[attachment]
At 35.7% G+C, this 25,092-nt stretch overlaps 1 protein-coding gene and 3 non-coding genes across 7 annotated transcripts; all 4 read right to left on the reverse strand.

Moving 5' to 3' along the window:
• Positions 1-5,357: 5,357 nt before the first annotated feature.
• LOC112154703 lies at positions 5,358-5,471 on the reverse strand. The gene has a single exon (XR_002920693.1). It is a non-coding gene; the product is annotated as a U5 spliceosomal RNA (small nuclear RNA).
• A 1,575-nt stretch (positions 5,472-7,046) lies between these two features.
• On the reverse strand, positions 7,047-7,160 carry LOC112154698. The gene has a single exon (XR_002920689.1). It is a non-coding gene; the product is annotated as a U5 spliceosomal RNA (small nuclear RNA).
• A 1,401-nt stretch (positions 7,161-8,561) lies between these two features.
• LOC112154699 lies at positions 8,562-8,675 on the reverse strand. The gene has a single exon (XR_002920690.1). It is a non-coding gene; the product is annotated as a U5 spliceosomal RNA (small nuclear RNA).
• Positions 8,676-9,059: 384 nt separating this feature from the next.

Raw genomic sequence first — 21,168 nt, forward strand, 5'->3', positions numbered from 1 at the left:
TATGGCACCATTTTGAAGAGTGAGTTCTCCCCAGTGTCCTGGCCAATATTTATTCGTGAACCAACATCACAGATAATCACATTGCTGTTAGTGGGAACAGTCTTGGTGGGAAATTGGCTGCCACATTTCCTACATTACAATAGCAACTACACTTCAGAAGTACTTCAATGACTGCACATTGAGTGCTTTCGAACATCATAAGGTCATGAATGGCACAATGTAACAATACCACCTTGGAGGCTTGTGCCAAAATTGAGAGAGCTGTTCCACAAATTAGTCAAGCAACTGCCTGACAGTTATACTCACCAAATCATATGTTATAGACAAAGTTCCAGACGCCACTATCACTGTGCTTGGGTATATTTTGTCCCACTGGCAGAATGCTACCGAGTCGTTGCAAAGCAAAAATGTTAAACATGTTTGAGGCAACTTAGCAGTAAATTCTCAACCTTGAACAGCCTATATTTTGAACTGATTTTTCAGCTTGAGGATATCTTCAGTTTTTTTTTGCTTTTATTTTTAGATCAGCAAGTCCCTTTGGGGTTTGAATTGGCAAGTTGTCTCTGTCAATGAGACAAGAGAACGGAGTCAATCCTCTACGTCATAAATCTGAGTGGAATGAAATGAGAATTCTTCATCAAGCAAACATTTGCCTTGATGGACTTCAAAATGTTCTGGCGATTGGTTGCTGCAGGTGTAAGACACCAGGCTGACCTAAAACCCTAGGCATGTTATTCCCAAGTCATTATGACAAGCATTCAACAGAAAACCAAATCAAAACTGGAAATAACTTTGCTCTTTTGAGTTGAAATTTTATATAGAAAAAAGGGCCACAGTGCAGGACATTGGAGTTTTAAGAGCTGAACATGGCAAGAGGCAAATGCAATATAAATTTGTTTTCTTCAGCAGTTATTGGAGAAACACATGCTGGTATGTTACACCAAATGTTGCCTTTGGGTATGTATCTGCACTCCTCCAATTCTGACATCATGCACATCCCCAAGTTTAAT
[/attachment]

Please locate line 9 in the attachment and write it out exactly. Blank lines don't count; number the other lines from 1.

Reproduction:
• Positions 8,676-9,059: 384 nt separating this feature from the next.